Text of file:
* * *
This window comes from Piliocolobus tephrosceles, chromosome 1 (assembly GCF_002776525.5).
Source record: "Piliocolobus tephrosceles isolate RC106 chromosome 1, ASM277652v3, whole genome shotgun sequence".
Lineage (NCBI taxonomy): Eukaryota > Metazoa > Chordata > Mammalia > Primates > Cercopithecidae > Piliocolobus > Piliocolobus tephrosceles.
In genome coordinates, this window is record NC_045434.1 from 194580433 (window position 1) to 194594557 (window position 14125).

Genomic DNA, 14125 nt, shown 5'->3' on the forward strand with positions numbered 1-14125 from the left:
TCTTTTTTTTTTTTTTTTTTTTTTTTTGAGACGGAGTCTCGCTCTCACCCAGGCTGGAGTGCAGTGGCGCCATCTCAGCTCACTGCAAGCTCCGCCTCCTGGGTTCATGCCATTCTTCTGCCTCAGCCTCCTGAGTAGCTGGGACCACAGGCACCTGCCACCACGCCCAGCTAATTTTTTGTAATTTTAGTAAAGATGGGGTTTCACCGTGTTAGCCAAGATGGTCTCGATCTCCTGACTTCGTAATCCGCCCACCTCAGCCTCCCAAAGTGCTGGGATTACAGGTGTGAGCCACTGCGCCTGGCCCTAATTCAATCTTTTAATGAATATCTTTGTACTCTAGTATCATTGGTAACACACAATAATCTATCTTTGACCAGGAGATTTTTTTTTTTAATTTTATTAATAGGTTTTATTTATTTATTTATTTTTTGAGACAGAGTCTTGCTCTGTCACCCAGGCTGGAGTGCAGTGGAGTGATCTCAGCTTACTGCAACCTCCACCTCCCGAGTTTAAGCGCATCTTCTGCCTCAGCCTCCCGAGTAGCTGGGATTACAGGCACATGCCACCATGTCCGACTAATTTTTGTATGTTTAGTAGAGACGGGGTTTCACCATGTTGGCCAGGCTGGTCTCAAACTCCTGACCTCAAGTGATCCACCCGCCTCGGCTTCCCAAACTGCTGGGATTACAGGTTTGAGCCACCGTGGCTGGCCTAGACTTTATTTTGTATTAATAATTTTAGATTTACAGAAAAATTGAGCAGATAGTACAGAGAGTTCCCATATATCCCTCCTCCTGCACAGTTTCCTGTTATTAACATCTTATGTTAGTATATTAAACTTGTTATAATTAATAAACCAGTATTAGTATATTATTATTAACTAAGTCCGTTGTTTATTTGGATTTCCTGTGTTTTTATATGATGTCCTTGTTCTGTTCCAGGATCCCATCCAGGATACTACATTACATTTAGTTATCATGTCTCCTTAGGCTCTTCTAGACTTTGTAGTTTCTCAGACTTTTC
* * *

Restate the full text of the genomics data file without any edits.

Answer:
This window comes from Piliocolobus tephrosceles, chromosome 1 (assembly GCF_002776525.5).
Source record: "Piliocolobus tephrosceles isolate RC106 chromosome 1, ASM277652v3, whole genome shotgun sequence".
Lineage (NCBI taxonomy): Eukaryota > Metazoa > Chordata > Mammalia > Primates > Cercopithecidae > Piliocolobus > Piliocolobus tephrosceles.
In genome coordinates, this window is record NC_045434.1 from 194580433 (window position 1) to 194594557 (window position 14125).

Genomic DNA, 14125 nt, shown 5'->3' on the forward strand with positions numbered 1-14125 from the left:
TCTTTTTTTTTTTTTTTTTTTTTTTTTGAGACGGAGTCTCGCTCTCACCCAGGCTGGAGTGCAGTGGCGCCATCTCAGCTCACTGCAAGCTCCGCCTCCTGGGTTCATGCCATTCTTCTGCCTCAGCCTCCTGAGTAGCTGGGACCACAGGCACCTGCCACCACGCCCAGCTAATTTTTTGTAATTTTAGTAAAGATGGGGTTTCACCGTGTTAGCCAAGATGGTCTCGATCTCCTGACTTCGTAATCCGCCCACCTCAGCCTCCCAAAGTGCTGGGATTACAGGTGTGAGCCACTGCGCCTGGCCCTAATTCAATCTTTTAATGAATATCTTTGTACTCTAGTATCATTGGTAACACACAATAATCTATCTTTGACCAGGAGATTTTTTTTTTTAATTTTATTAATAGGTTTTATTTATTTATTTATTTTTTGAGACAGAGTCTTGCTCTGTCACCCAGGCTGGAGTGCAGTGGAGTGATCTCAGCTTACTGCAACCTCCACCTCCCGAGTTTAAGCGCATCTTCTGCCTCAGCCTCCCGAGTAGCTGGGATTACAGGCACATGCCACCATGTCCGACTAATTTTTGTATGTTTAGTAGAGACGGGGTTTCACCATGTTGGCCAGGCTGGTCTCAAACTCCTGACCTCAAGTGATCCACCCGCCTCGGCTTCCCAAACTGCTGGGATTACAGGTTTGAGCCACCGTGGCTGGCCTAGACTTTATTTTGTATTAATAATTTTAGATTTACAGAAAAATTGAGCAGATAGTACAGAGAGTTCCCATATATCCCTCCTCCTGCACAGTTTCCTGTTATTAACATCTTATGTTAGTATATTAAACTTGTTATAATTAATAAACCAGTATTAGTATATTATTATTAACTAAGTCCGTTGTTTATTTGGATTTCCTGTGTTTTTATATGATGTCCTTGTTCTGTTCCAGGATCCCATCCAGGATACTACATTACATTTAGTTATCATGTCTCCTTAGGCTCTTCTAGACTTTGTAGTTTCTCAGACTTTTC